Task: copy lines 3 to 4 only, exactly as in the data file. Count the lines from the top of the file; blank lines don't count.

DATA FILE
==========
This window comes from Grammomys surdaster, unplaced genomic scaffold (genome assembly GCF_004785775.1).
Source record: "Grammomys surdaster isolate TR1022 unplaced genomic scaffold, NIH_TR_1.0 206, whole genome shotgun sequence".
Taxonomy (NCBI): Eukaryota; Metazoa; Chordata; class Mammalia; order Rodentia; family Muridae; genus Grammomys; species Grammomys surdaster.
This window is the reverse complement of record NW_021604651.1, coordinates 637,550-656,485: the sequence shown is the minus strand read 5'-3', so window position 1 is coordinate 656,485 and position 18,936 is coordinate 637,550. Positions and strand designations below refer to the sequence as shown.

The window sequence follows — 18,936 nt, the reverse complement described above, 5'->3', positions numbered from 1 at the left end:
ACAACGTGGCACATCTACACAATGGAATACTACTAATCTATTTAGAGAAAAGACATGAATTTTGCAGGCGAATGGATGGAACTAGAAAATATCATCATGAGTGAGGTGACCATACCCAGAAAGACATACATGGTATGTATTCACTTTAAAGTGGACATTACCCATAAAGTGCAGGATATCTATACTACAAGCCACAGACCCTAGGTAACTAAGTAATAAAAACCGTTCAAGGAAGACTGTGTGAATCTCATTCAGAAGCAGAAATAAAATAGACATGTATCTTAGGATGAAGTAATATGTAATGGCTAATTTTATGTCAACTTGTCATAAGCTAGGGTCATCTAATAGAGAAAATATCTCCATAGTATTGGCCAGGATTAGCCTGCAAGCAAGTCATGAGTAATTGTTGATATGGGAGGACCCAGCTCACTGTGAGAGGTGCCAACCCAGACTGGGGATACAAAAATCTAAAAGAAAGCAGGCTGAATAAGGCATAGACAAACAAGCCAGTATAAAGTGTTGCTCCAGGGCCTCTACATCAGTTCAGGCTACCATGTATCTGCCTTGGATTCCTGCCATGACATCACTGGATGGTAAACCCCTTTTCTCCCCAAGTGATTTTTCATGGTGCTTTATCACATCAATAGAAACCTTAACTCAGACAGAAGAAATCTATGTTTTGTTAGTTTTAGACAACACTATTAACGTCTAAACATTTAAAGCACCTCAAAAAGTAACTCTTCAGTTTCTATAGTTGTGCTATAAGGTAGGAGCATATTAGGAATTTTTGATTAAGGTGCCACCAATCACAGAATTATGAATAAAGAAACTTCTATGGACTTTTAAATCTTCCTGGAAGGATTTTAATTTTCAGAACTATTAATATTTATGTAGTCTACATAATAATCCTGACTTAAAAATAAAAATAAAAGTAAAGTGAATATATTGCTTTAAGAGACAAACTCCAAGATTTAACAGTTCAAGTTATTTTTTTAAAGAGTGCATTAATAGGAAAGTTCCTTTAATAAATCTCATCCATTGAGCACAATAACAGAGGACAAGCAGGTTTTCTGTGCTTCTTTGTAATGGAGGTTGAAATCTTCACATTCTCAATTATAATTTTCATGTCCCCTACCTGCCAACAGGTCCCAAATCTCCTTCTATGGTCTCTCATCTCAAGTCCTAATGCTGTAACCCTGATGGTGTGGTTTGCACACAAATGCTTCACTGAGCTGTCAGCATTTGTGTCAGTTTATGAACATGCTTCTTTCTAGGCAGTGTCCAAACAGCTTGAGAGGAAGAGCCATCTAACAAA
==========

Taxonomy (NCBI): Eukaryota; Metazoa; Chordata; class Mammalia; order Rodentia; family Muridae; genus Grammomys; species Grammomys surdaster.
This window is the reverse complement of record NW_021604651.1, coordinates 637,550-656,485: the sequence shown is the minus strand read 5'-3', so window position 1 is coordinate 656,485 and position 18,936 is coordinate 637,550. Positions and strand designations below refer to the sequence as shown.